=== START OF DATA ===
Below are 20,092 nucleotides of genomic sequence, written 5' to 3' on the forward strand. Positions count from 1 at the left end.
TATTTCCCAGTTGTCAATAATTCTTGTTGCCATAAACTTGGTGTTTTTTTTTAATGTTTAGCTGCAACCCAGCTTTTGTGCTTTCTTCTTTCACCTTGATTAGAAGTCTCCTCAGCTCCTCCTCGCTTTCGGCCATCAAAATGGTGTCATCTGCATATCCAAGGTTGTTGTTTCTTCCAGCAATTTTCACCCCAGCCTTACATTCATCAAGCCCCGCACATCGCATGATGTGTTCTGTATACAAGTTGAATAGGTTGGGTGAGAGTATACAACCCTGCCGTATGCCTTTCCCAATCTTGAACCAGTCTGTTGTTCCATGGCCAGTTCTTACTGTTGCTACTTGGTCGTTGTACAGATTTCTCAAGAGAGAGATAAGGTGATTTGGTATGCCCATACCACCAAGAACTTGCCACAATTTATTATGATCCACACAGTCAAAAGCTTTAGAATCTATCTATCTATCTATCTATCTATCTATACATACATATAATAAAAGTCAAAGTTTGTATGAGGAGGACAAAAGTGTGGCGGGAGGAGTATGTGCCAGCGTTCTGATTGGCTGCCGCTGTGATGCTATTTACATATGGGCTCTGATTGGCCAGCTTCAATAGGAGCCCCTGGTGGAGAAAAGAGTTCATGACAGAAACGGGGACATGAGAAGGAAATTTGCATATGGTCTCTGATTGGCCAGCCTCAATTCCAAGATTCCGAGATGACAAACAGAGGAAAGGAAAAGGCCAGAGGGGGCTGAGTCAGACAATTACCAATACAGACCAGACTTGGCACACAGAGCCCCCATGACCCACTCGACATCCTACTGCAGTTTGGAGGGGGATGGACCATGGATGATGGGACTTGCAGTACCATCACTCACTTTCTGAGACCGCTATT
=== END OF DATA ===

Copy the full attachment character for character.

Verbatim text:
Below are 20,092 nucleotides of genomic sequence, written 5' to 3' on the forward strand. Positions count from 1 at the left end.
TATTTCCCAGTTGTCAATAATTCTTGTTGCCATAAACTTGGTGTTTTTTTTTAATGTTTAGCTGCAACCCAGCTTTTGTGCTTTCTTCTTTCACCTTGATTAGAAGTCTCCTCAGCTCCTCCTCGCTTTCGGCCATCAAAATGGTGTCATCTGCATATCCAAGGTTGTTGTTTCTTCCAGCAATTTTCACCCCAGCCTTACATTCATCAAGCCCCGCACATCGCATGATGTGTTCTGTATACAAGTTGAATAGGTTGGGTGAGAGTATACAACCCTGCCGTATGCCTTTCCCAATCTTGAACCAGTCTGTTGTTCCATGGCCAGTTCTTACTGTTGCTACTTGGTCGTTGTACAGATTTCTCAAGAGAGAGATAAGGTGATTTGGTATGCCCATACCACCAAGAACTTGCCACAATTTATTATGATCCACACAGTCAAAAGCTTTAGAATCTATCTATCTATCTATCTATCTATCTATACATACATATAATAAAAGTCAAAGTTTGTATGAGGAGGACAAAAGTGTGGCGGGAGGAGTATGTGCCAGCGTTCTGATTGGCTGCCGCTGTGATGCTATTTACATATGGGCTCTGATTGGCCAGCTTCAATAGGAGCCCCTGGTGGAGAAAAGAGTTCATGACAGAAACGGGGACATGAGAAGGAAATTTGCATATGGTCTCTGATTGGCCAGCCTCAATTCCAAGATTCCGAGATGACAAACAGAGGAAAGGAAAAGGCCAGAGGGGGCTGAGTCAGACAATTACCAATACAGACCAGACTTGGCACACAGAGCCCCCATGACCCACTCGACATCCTACTGCAGTTTGGAGGGGGATGGACCATGGATGATGGGACTTGCAGTACCATCACTCACTTTCTGAGACCGCTATT